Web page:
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Comment of the day

After our Fernando Alonso caption competition, Pat Ruadh has some valuable advice for any budding trackside shooters.

Fernando Alonso, Alpine, Yas Marina, Abu Dhabi, 2021

If you no longer go for a snap that exists, you are no longer a racing photographer
@fullcoursecaution

Happy birthday!

Happy birthday to Lazzar!

On this day in motorsport

  • Born on this day in 1896: Philippe Etancelin, who shared victory in the 1934 Le Mans 24 Hours with Luigi Chinetti in an Alfa Romeo, and was part of the grid for the first world championship Formula 1 race in 1950 at Silverstone

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Hazel Southwell
Hazel is a motorsport and automotive journalist with a particular interest in hybrid systems, electrification, batteries and new fuel technologies....

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  • 61 comments on “Russell impressed by departing Raikkonen’s endurance in “relentless” F1”

    1. What a dumb thing to say. It’s not like he’s 85. It’s also not a real sport. The training if he does any is probably the most rigorous thing. Sitting on a private jet having people provide for every whim is hardly a feat to accomplish in your late 30’s. I mean these guys smoke cigarettes.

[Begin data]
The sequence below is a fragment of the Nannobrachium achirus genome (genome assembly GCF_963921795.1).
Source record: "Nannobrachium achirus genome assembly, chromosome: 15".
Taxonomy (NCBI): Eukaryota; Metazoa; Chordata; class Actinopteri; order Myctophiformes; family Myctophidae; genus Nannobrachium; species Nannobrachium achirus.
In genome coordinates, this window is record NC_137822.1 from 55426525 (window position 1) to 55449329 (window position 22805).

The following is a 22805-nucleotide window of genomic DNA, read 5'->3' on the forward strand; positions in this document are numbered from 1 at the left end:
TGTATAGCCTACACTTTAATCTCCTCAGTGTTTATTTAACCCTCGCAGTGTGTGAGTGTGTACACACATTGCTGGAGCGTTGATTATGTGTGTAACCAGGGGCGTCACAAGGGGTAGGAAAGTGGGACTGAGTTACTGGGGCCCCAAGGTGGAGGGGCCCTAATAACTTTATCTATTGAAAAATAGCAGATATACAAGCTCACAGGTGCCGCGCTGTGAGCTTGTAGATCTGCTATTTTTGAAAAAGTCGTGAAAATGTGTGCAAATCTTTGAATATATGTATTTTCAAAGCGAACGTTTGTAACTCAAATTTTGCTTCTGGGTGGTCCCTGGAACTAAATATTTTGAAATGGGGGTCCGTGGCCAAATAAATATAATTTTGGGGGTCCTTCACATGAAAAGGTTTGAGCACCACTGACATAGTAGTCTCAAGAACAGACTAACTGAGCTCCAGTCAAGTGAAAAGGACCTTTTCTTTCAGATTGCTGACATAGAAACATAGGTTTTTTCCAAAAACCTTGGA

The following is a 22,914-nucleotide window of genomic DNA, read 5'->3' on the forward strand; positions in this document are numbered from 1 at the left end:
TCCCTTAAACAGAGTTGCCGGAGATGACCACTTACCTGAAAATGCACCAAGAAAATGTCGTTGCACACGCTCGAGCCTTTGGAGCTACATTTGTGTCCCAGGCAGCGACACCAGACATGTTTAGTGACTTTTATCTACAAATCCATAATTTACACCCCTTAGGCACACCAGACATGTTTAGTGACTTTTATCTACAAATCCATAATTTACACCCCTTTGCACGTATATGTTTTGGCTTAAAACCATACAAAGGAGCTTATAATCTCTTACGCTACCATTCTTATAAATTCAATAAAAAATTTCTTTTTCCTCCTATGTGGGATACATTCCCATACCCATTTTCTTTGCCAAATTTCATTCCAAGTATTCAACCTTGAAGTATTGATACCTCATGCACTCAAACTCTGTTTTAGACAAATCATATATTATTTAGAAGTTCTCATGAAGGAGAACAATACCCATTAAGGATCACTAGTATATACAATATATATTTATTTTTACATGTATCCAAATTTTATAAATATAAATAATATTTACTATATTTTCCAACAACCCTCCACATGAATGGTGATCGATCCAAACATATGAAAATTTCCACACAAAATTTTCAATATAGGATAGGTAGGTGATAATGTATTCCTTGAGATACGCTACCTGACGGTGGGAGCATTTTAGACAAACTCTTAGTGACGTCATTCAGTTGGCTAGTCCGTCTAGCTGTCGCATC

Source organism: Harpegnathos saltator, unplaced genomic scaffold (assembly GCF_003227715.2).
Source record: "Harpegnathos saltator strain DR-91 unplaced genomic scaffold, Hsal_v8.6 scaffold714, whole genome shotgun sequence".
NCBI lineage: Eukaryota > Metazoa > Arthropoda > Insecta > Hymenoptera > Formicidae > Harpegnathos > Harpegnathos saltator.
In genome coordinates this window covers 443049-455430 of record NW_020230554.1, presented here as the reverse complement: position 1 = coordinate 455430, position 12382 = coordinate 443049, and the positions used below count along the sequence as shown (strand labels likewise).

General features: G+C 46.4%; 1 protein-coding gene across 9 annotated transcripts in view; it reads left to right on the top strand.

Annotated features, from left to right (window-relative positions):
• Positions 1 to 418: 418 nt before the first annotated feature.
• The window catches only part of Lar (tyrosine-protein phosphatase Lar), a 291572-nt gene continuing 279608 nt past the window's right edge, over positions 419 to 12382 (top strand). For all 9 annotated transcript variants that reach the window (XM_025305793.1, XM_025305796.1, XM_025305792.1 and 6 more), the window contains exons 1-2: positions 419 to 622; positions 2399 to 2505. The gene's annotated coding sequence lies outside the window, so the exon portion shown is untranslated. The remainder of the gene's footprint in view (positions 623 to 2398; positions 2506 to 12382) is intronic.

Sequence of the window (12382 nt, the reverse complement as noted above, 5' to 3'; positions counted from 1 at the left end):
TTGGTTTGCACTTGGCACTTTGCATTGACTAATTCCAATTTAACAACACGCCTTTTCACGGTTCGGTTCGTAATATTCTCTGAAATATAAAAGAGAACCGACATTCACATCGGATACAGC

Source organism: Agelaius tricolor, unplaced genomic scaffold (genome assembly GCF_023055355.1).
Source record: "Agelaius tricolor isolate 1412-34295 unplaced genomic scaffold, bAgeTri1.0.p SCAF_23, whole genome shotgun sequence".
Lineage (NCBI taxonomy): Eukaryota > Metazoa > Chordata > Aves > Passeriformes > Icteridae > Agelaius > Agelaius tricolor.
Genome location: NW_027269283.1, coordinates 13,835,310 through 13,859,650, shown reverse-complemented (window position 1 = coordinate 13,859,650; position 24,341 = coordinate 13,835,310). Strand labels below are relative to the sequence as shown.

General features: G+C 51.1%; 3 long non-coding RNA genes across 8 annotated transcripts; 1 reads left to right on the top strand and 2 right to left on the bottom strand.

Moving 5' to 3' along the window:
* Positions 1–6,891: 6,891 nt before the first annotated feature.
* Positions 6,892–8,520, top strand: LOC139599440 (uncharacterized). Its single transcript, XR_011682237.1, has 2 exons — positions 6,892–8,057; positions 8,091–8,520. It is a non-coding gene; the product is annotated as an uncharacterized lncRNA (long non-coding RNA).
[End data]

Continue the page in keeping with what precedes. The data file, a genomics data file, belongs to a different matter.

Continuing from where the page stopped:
1. Does this guy even watch F1?

        1. Good question.

      2. I’m afraid you have no idea what you are talking about, and I don’t mean it in an offensive way. You just provided an opinion on a matter you clearly have zero clue about

      3. Why are you even on this site?

      4. @darryn
        I absolutely 100% agree. Athletes at his age have been winning in cycling at the highest level! And that is a true physical sport. In F1 the athletic ability is just a cryterion for being able to perform, not the performance itself. In F1 you only get as tired as needed to overcome the forces generated by the car, whereas in athletic performance sports you get all you have out of yourself.
        Muscle endurance (for long isometric holds) – which is the only physical ability impacting fatigue in F1 – starts diminishing much later in life than other athletic abilities. The diminishing reflex speed makes you slower as a driver, but doesn’t make you any more fatigued in the car.

        People who have no idea about sports like to glorify F1 drivers without really understanding the subject.

        @Keith I only accidently his the “report” button on darryn’s quoted comment above.

        1. Well said. It’s like the guys that commented above have never competed in sports or driven a car to know the difference. It’s like they’ve never even watched F1 to be honest. F1 is more like competing in chess than cycling or marathon running.